for some hours in the hands of an armed mob. The coolness and presence
of mind exhibited by Clarke during this momentous crisis is above all
common praise. Mallet forged an account of Bonaparte's death; and on
obtaining twelve hundred men from the 10th cohort of the National
Guard, made prisoners M. Pasquer and Savary, the Duke of Rovigo, and
assailing General Hullin, Commandant of Paris, in his quarters, shot
him through the head by a pistol-ball. Mallet led his party to seize
Clarke as minister of war; but the plot was soon discovered, and Mallet
was captured and disarmed. This finished his proposed reassertion of
the Republic, and fourteen of his followers were put to death, while
Clarke ordered the arrest of many others upon very slight suspicions.
He then dispatched to Bonaparte a report, which displayed his own
vigilance and acuteness in escaping the snare into which General
Hullin, Colonel Soulier, Savary, and Pasquer had fallen so easily.

The excessive zeal of Clarke began to relax about the end of 1813,
although his language always continued the same; thus, when Napoleon,
acting under the pressure of his disasters in Russia, proposed to make
a peace, and yield up some of his conquests, the Duc de Feltre, knowing
how to touch one of the sensitive chords in his breast, said, "that he
would consider the Emperor dishonoured if he consented to abandon the
smallest village which had been united to the Empire by a senatorial

"What a fine thing it is to talk!" added old Bourienne.

Clarke's opinion, however, prevailed with Napoleon, and the war, so
fatal to him, continued; though without doubt, in his secret soul,
he had begun to see the exact and perilous position of the Emperor.
Before the startling events of March, 1814, when the allies advanced
upon Paris, and before the communications of Joseph had forced the
determination of the Assembly, the acute Clarke had advised, very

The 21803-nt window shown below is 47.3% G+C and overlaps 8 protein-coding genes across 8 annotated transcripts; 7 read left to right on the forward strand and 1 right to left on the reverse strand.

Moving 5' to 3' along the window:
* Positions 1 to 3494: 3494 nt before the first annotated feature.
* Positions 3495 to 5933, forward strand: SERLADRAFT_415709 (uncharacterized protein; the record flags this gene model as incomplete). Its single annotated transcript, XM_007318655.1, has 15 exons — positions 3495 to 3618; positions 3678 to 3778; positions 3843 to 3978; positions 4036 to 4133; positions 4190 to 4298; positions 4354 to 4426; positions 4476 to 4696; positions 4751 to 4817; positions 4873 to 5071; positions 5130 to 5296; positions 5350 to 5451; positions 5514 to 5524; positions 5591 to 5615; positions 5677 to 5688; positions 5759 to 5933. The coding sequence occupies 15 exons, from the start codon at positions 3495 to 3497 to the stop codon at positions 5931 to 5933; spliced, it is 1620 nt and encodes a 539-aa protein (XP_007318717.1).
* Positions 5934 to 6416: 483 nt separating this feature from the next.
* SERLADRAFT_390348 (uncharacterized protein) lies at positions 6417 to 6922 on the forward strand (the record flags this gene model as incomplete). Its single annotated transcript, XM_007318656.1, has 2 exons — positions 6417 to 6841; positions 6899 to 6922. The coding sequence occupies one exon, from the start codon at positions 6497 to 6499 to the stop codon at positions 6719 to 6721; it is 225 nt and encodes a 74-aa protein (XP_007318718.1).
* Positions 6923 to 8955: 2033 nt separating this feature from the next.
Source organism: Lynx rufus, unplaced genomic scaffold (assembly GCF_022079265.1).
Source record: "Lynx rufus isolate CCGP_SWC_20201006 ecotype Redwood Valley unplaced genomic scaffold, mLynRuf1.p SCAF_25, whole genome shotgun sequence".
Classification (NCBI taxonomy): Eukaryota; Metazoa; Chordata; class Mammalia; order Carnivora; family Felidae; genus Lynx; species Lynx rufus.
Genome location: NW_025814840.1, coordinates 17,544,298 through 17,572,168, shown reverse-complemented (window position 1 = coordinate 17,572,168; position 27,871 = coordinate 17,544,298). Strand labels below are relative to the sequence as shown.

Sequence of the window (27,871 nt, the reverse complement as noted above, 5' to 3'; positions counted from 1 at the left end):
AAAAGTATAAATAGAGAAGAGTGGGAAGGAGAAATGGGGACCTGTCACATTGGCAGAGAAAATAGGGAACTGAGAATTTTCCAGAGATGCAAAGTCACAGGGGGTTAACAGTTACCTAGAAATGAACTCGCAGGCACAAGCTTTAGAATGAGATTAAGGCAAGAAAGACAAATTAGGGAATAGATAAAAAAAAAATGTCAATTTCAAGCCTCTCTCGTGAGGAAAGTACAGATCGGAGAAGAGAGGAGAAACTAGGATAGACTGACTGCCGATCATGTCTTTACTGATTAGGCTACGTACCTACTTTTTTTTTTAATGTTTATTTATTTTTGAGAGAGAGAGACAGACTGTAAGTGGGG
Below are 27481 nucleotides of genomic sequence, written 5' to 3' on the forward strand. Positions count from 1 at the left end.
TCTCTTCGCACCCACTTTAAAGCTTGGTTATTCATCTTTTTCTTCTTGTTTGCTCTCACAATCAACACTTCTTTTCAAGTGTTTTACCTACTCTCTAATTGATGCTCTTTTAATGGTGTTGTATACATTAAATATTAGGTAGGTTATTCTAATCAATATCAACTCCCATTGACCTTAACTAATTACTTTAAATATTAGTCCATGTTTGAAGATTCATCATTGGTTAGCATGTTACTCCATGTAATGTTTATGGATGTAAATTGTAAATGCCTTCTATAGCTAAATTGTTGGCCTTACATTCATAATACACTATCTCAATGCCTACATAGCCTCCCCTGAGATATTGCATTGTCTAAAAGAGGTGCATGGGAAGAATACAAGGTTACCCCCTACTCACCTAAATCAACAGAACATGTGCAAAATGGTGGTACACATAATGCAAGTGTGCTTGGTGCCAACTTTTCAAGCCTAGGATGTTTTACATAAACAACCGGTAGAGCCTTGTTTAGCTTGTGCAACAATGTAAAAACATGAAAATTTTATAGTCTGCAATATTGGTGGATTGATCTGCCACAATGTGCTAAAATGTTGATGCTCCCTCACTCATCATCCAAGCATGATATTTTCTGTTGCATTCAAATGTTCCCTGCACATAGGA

decidedly, the departure of Maria Louisa, who set out at once for
Blois. The ostentatious language with which he accompanied this
advice failed to deceive any one; but in spite of his efforts it was
singularly cold and discouraging.

He commenced his oration by a vivid picture of the conflicting state of
parties, and of the state of Paris and its environs; and his enemies
accused him not only of exaggerating the dangers which menaced the
capital, but of concealing its actual resources; but one fact is
evident, Clarke was clearly and honestly of opinion that Paris was
indefensible, and that to resist would be to destroy it! It is said
that Bonaparte had a contrary opinion, though it was not then publicly

When once Maria Louisa had left Paris, Clarke, foreseeing its certain
capitulation, did not take the necessary measures either to defend it
or to check the progress of the allies. For three days he did not open
the arsenals to the Parisians, nor would he allow them to transport the
cannon from the Hôtel des Invalides, and the Ecole Militaire to the
heights about the city; finally he clubbed all the troops of the line
about Montmartre. "Posterity," says a recent writer, "will decide if
these measures were correct."

Then followed the battle of Paris; Marshal Marmont's return within its
walls; the nights of the 30th and 31st of March; the capitulation;
the entry of the allies, and the strange enthusiasm with which the
vacillating population received them. Napoleon was dethroned by a
decree of the Senate, and a Provisional Government was formed; and
changing, like many others, in that time of change, to this new
government, Clarke sent in his formal adhesion on the 8th of April,
about one week after Paris was taken.

On the 4th of the following June he was created, by Louis XVIII., a
peer of France.

When Marshal Soult retired from office, King Louis appointed Clarke
Minister of War--the same post he had held under the Emperor, who was
then maturing plans of new operations in the little isle of Elba.

It was tauntingly said of Clarke that it was his destiny and misfortune
to see the affairs of both Bonaparte and the Bourbons go to wreck,
while entrusted to his care.